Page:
There is an old Hindi song “The peacock danced in the jungle, who saw it ?”; no one is the wise answer. Now what has this got to do with the CIO and the IT organization ? A lot !
IT is one of those functions whose absence is felt a lot more than its presence. Whether it is a simple email or internet access outage or the impact felt on the enterprise users when billing fails, or an invoice does not get created or printed. The ripples across the organization can be heard louder than the thunder on a wild stormy and rainy day. And what about small incremental development or changes that IT delivers everyday helping the business do some activity or task better, faster, cheaper, more efficiently ? Do these get to the eye (or ear) of the management teams ?
CIOs and IT organizations do a good job of communicating big project kick-offs with a lot of fanfare; the project plans and progress is tracked on some dashboard or report at regular frequencies. They are discussed in management review meetings and focus on timeliness or budget depending on the progress report. User and IT teams debate functionality within the review and steering committee meetings which typically see senior management participation wane as the project progresses. Other priorities take precedence and the resolution of conflicts or issues is left to the project team comprising of a few IT folks, vendor representatives and middle management users present as they are nominated to the project.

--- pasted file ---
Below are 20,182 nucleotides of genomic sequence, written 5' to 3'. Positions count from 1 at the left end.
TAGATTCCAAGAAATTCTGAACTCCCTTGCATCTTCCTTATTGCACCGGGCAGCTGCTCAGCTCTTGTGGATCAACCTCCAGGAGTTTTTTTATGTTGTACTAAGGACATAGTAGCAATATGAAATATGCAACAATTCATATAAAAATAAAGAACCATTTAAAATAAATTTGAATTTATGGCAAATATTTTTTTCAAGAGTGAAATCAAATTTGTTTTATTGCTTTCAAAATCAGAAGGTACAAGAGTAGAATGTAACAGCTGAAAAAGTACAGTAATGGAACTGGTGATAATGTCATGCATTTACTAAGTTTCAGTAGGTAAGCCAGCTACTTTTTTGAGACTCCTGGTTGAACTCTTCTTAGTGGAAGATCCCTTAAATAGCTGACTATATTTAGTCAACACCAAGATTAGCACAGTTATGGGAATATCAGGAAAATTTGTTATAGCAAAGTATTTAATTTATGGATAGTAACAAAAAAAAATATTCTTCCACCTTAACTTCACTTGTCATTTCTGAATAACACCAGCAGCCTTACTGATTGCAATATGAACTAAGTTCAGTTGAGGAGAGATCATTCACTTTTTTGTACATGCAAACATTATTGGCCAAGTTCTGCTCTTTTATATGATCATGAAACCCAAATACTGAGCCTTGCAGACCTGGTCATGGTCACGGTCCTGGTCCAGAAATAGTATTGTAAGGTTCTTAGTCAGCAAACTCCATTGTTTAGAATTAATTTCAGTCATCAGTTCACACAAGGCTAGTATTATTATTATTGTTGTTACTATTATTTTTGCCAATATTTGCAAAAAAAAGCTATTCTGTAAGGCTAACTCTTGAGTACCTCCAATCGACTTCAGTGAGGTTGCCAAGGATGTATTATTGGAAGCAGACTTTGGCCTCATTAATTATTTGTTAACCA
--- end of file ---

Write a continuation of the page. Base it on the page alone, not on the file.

If all goes well even with some timeline or budget overrun, the project go live calls for some back patting, an email from the CXO (could be the CIO too) to announce that we are now operational with the new system. In rare cases the Post Implementation Review is conducted by the users or the CIO to validate the base case and benefit if any.
Now the IT organization apart from managing the operations also contributes continuous improvements to the small and large systems working with various internal functions and vendors (hardware, software, development partners, etc.) to address the ever changing needs driven by market forces, internal changes, or sometimes by customers. Many of these could be changes that create significant internal or external impact, but they are rarely on any report or dashboard, leave alone corporate announcements. These typically take away almost 30-40% (figures may vary by company and industry) of the total IT resources. They are deployed and forgotten, moving on to address the never ending pipeline of work.
CIOs should communicate these across levels to demonstrate the benefit, new or improved capability, cost reduction or avoidance they have enabled. To sustain the message of IT enabled sustained enterprise advantage, it is imperative that the users or the IT organization create the visibility. The beauty of the peacock with its feathers in a symmetric formation is to be cherished and enjoyed. If no one knows about it then “IT does not matter”.